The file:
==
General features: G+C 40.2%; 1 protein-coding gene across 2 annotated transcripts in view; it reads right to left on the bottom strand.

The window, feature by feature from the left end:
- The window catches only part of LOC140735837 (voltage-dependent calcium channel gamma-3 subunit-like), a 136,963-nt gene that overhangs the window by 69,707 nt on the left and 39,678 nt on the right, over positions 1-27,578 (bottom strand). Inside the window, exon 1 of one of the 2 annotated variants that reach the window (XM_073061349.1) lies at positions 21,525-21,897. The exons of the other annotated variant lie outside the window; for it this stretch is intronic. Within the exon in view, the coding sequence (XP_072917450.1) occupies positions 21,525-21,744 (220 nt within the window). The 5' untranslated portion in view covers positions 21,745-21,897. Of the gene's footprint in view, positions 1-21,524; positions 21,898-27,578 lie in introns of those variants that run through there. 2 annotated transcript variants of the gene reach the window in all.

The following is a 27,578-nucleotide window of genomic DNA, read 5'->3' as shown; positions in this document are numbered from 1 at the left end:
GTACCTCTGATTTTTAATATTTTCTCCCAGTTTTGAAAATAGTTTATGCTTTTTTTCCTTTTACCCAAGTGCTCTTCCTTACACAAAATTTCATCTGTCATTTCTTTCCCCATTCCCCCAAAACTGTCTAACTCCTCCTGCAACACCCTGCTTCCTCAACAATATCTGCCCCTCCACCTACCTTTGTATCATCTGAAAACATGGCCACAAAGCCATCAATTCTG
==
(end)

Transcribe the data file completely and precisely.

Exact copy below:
General features: G+C 40.2%; 1 protein-coding gene across 2 annotated transcripts in view; it reads right to left on the bottom strand.

The window, feature by feature from the left end:
- The window catches only part of LOC140735837 (voltage-dependent calcium channel gamma-3 subunit-like), a 136,963-nt gene that overhangs the window by 69,707 nt on the left and 39,678 nt on the right, over positions 1-27,578 (bottom strand). Inside the window, exon 1 of one of the 2 annotated variants that reach the window (XM_073061349.1) lies at positions 21,525-21,897. The exons of the other annotated variant lie outside the window; for it this stretch is intronic. Within the exon in view, the coding sequence (XP_072917450.1) occupies positions 21,525-21,744 (220 nt within the window). The 5' untranslated portion in view covers positions 21,745-21,897. Of the gene's footprint in view, positions 1-21,524; positions 21,898-27,578 lie in introns of those variants that run through there. 2 annotated transcript variants of the gene reach the window in all.

The following is a 27,578-nucleotide window of genomic DNA, read 5'->3' as shown; positions in this document are numbered from 1 at the left end:
GTACCTCTGATTTTTAATATTTTCTCCCAGTTTTGAAAATAGTTTATGCTTTTTTTCCTTTTACCCAAGTGCTCTTCCTTACACAAAATTTCATCTGTCATTTCTTTCCCCATTCCCCCAAAACTGTCTAACTCCTCCTGCAACACCCTGCTTCCTCAACAATATCTGCCCCTCCACCTACCTTTGTATCATCTGAAAACATGGCCACAAAGCCATCAATTCTG